TOKYO (Reuters) - Japanese Prime Minister Shinzo Abe, speaking in parliament hours before U.S. President-elect Donald Trump takes office, said on Friday he wanted to further strengthen the Japan-U.S. alliance.
Trump sparked worries in Tokyo and the rest of the Asia-Pacific with campaign comments which included a pledge to make allies pay more for the security provided by U.S. forces and opposition to the Trans-Pacific Partnership (TPP) trade deal.
“The Japan-U.S. alliance has been, is and will be the cornerstone of our country’s diplomatic and security policies. This is an immutable principle,” Abe said in his policy speech at the start of the regular parliament session.
“I am aiming to visit the United States as soon as possible to further fortify the bond of alliance together with new President Trump.”
Abe met with Trump in New York after the election in November and called him a “trustworthy leader”.
In his speech to parliament, the prime minister repeated his support for TPP, which will go into deep freeze if the United States drops out.
“As a flag bearer for free trade, we will build an economic system of the 21st century based on fair rules. The TPP agreement sets the standard for that purpose and serves as the foundation for future economic cooperation,” he said.
Japan has ratified the TPP and on Friday notified New Zealand, secretariat for the TPP, it had completed the domestic procedures for the pact, becoming the first country among the 12 signatory nations to do so. New Zealand has ratified the TPP, but not completed the whole domestic procedures.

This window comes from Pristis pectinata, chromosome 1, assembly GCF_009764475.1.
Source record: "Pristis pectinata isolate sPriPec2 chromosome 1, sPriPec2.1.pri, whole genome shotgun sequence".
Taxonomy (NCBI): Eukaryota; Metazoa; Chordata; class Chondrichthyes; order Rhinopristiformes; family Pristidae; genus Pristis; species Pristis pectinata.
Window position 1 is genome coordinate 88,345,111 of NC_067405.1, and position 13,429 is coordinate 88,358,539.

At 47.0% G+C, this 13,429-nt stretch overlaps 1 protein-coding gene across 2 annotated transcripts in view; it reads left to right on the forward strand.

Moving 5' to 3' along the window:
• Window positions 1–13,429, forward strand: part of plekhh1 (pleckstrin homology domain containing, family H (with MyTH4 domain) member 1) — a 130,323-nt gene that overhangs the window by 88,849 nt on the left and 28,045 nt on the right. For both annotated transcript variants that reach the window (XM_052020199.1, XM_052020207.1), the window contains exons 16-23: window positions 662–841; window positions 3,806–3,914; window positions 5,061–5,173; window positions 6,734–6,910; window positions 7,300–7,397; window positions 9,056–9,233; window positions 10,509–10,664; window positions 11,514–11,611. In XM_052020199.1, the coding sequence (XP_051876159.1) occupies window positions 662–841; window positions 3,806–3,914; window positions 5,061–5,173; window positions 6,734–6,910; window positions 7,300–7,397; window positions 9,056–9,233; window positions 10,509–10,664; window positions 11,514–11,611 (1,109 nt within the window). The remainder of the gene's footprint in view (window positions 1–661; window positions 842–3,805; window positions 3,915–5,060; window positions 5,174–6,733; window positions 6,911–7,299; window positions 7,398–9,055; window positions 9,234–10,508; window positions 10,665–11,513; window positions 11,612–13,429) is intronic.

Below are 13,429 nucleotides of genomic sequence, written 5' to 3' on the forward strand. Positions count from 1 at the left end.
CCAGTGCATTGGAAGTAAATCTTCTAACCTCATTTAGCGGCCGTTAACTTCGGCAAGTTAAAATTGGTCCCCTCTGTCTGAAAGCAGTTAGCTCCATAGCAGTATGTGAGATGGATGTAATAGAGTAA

Koichi Hamada, an adviser to Abe and emeritus professor of economics at Yale University, told Reuters that Japan should push back if Trump bases trade and other economic policy on “wrong economics”, in an unusually direct expression of concern about potential protectionism.
Echoing the sentiment in Abe’s speech, Foreign Minister Fumio Kishida called strengthening the Japan-U.S. alliance key to regional peace and prosperity, and said Japan is ready to play a role as a stabilizing power in a world ripe for change.
“Uncertainty is growing in the international community, while Japan has conducted stable politics and diplomacy over the past four years and increased its international presence,” Kishida said in his foreign policy speech.
“As a stable power, Japan needs to work with countries it shares fundamental values with and take a leading role in the international community, so that this ... will be the year of advancement of Japan’s national interest and of global peace and prosperity.”
Abe’s ruling coalition enjoys a two-thirds majority in parliament’s powerful lower house, while the transition of power in the United States, key elections this year in France and Germany and Britain’s departure from the European Union are making the global economic and political outlook uncertain.
Trump’s inauguration ceremony will take place later on Friday in Washington, which braces for more than a quarter-million protesters expected during the New York real estate tycoon’s swearing-in.
Following the speeches by Abe and Kishida, Finance Minister Taro Aso pledged to stick to the government’s target of achieving a balanced budget in the fiscal year ending in March 2021, by pursuing both economic growth and fiscal consolidation.
Reporting by Kiyoshi Takenaha; Editing by Michael Perry